An advantage is that there is no belt clip to give the gun away, and the belly band may be worn both lower and higher than most holsters.

It isn’t as rigid and may shift, but it takes some effort to do so. This is simply another option to explore.

What do you think of tuckable holsters? Let us know in the comments section below!

About the Author:

Bob Campbell

Bob Campbell’s primary qualification is a lifelong love of firearms, writing, and scholarship. He holds a degree in Criminal Justice but is an autodidact in matters important to his readers. Campbell considers unarmed skills the first line of defense and the handgun the last resort. (He gets it honest- his uncle Jerry Campbell is in the Boxer’s Hall of Fame.)

Campbell has authored well over 6,000 articles columns and reviews and fourteen books for major publishers including Gun Digest, Skyhorse and Paladin Press. Campbell served as a peace officer and security professional and has made hundreds of arrests and been injured on the job more than once.

He has written curriculum on the university level, served as a lead missionary, and is desperately in love with Joyce. He is training his grandchildren not to be snowflakes. At an age when many are thinking of retirement, Bob is working a 60-hour week and awaits being taken up in a whirlwind many years in the future.

Published in
Black Belt Magazine
Combat Handguns
Rifle Magazine
Gun Digest
Gun World
Tactical World
SWAT Magazine
American Gunsmith
Gun Tests Magazine
Women and Guns
The Journal Voice of American Law Enforcement
Police Magazine
Law Enforcement Technology
The Firearms Instructor
Tactical World
Concealed Carry Magazine
Concealed Carry Handguns

Books published

Holsters for Combat and Concealed Carry
The 1911 Automatic Pistol
The Handgun in Personal Defense
The Illustrated Guide to Handgun Skills
The Hunter and the Hunted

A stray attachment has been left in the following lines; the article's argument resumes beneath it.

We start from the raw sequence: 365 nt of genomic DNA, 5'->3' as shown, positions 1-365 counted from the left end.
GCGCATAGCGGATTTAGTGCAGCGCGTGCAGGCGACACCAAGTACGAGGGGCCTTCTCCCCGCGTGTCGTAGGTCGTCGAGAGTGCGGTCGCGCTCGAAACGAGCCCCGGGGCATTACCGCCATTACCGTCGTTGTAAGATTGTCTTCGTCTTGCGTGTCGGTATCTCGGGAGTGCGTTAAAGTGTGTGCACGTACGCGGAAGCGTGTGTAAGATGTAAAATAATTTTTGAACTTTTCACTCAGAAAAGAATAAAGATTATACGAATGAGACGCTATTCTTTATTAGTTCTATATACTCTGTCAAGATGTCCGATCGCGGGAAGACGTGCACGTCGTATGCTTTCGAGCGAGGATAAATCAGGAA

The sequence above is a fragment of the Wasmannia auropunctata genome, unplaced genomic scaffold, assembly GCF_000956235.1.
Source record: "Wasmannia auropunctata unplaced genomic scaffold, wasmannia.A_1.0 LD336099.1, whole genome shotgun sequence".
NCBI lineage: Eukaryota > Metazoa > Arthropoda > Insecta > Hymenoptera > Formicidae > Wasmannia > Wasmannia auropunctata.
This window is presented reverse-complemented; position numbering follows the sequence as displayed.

The Gun Digest Book of Personal Defense
The Gun Digest Book of the 1911
The Gun Digest Book of the 1911 second edition
Dealing with the Great Ammunition Shortage
Commando Gunsmithing
The Ultimate Book of Gunfighting
Preppers Guide to Rifles
Preppers Guide to Shotguns
The Accurate Handgun
The Mission of Cheaper Than Dirt!'s blog, The Shooter's Log, is to provide information—not opinions—to our customers and the shooting community. We want you, our readers, to be able to make informed decisions. The information provided here does not represent the views of Cheaper Than Dirt!

Comments (6)

  1. Out of all the carry holsters I have tried, due to my body shape, the inside the pocket does well for my Charter Arms “On Duty” .38. special. Comfortable and easy to access if needed..

  2. Out of all the carry holsters I have tried, due to my body shape, the inside the pocket does well for my Charter Arms “Off Duty” .38. special. Comfortable and easy to access if needed..

  3. Raven Concealment’s minimalist holsters can be worn as appendix carry, stromg side hip, cross draw, or safely in a pocket. Either I do not understand the tuckable concept or I can not understand why this holster is not considered one of the best.

  4. I’ve got a couple of IWH that I use from time to time. However, I really haven’t found one that I would consider comfortable. It might just be the way that I built, but if given the choice, I’ll go for my clam shell every time.